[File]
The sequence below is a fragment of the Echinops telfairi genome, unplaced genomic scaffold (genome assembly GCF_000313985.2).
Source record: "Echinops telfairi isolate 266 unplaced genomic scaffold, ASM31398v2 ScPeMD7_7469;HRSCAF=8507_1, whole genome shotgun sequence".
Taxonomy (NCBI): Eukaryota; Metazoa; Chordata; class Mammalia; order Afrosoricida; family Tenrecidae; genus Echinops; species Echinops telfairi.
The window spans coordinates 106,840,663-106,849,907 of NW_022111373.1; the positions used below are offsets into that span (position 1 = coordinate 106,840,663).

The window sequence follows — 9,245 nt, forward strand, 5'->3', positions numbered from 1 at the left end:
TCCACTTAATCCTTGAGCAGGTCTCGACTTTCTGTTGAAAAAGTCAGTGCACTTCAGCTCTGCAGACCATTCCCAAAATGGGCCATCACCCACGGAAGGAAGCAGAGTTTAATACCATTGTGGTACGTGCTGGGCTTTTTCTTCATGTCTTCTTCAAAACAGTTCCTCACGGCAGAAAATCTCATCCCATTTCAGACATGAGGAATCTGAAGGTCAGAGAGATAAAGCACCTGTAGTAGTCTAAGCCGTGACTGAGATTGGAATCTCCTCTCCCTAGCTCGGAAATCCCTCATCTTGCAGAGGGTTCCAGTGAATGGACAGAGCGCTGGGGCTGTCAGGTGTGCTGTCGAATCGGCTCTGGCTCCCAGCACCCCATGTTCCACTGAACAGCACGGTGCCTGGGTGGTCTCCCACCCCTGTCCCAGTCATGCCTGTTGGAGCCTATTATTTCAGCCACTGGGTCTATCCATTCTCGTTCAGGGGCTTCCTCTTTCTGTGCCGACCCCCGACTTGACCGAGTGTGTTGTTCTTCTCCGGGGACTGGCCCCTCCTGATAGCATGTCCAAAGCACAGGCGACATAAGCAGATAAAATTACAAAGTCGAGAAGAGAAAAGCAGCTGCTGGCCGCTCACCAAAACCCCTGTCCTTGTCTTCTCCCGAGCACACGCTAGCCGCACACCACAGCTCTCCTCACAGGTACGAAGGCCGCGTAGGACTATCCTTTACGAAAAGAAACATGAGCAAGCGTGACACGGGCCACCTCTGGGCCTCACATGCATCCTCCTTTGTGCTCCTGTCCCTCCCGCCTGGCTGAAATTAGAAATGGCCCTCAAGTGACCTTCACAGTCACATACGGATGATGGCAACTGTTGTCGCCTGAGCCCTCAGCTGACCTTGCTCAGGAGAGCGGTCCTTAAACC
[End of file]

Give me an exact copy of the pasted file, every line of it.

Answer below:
The sequence below is a fragment of the Echinops telfairi genome, unplaced genomic scaffold (genome assembly GCF_000313985.2).
Source record: "Echinops telfairi isolate 266 unplaced genomic scaffold, ASM31398v2 ScPeMD7_7469;HRSCAF=8507_1, whole genome shotgun sequence".
Taxonomy (NCBI): Eukaryota; Metazoa; Chordata; class Mammalia; order Afrosoricida; family Tenrecidae; genus Echinops; species Echinops telfairi.
The window spans coordinates 106,840,663-106,849,907 of NW_022111373.1; the positions used below are offsets into that span (position 1 = coordinate 106,840,663).

The window sequence follows — 9,245 nt, forward strand, 5'->3', positions numbered from 1 at the left end:
TCCACTTAATCCTTGAGCAGGTCTCGACTTTCTGTTGAAAAAGTCAGTGCACTTCAGCTCTGCAGACCATTCCCAAAATGGGCCATCACCCACGGAAGGAAGCAGAGTTTAATACCATTGTGGTACGTGCTGGGCTTTTTCTTCATGTCTTCTTCAAAACAGTTCCTCACGGCAGAAAATCTCATCCCATTTCAGACATGAGGAATCTGAAGGTCAGAGAGATAAAGCACCTGTAGTAGTCTAAGCCGTGACTGAGATTGGAATCTCCTCTCCCTAGCTCGGAAATCCCTCATCTTGCAGAGGGTTCCAGTGAATGGACAGAGCGCTGGGGCTGTCAGGTGTGCTGTCGAATCGGCTCTGGCTCCCAGCACCCCATGTTCCACTGAACAGCACGGTGCCTGGGTGGTCTCCCACCCCTGTCCCAGTCATGCCTGTTGGAGCCTATTATTTCAGCCACTGGGTCTATCCATTCTCGTTCAGGGGCTTCCTCTTTCTGTGCCGACCCCCGACTTGACCGAGTGTGTTGTTCTTCTCCGGGGACTGGCCCCTCCTGATAGCATGTCCAAAGCACAGGCGACATAAGCAGATAAAATTACAAAGTCGAGAAGAGAAAAGCAGCTGCTGGCCGCTCACCAAAACCCCTGTCCTTGTCTTCTCCCGAGCACACGCTAGCCGCACACCACAGCTCTCCTCACAGGTACGAAGGCCGCGTAGGACTATCCTTTACGAAAAGAAACATGAGCAAGCGTGACACGGGCCACCTCTGGGCCTCACATGCATCCTCCTTTGTGCTCCTGTCCCTCCCGCCTGGCTGAAATTAGAAATGGCCCTCAAGTGACCTTCACAGTCACATACGGATGATGGCAACTGTTGTCGCCTGAGCCCTCAGCTGACCTTGCTCAGGAGAGCGGTCCTTAAACC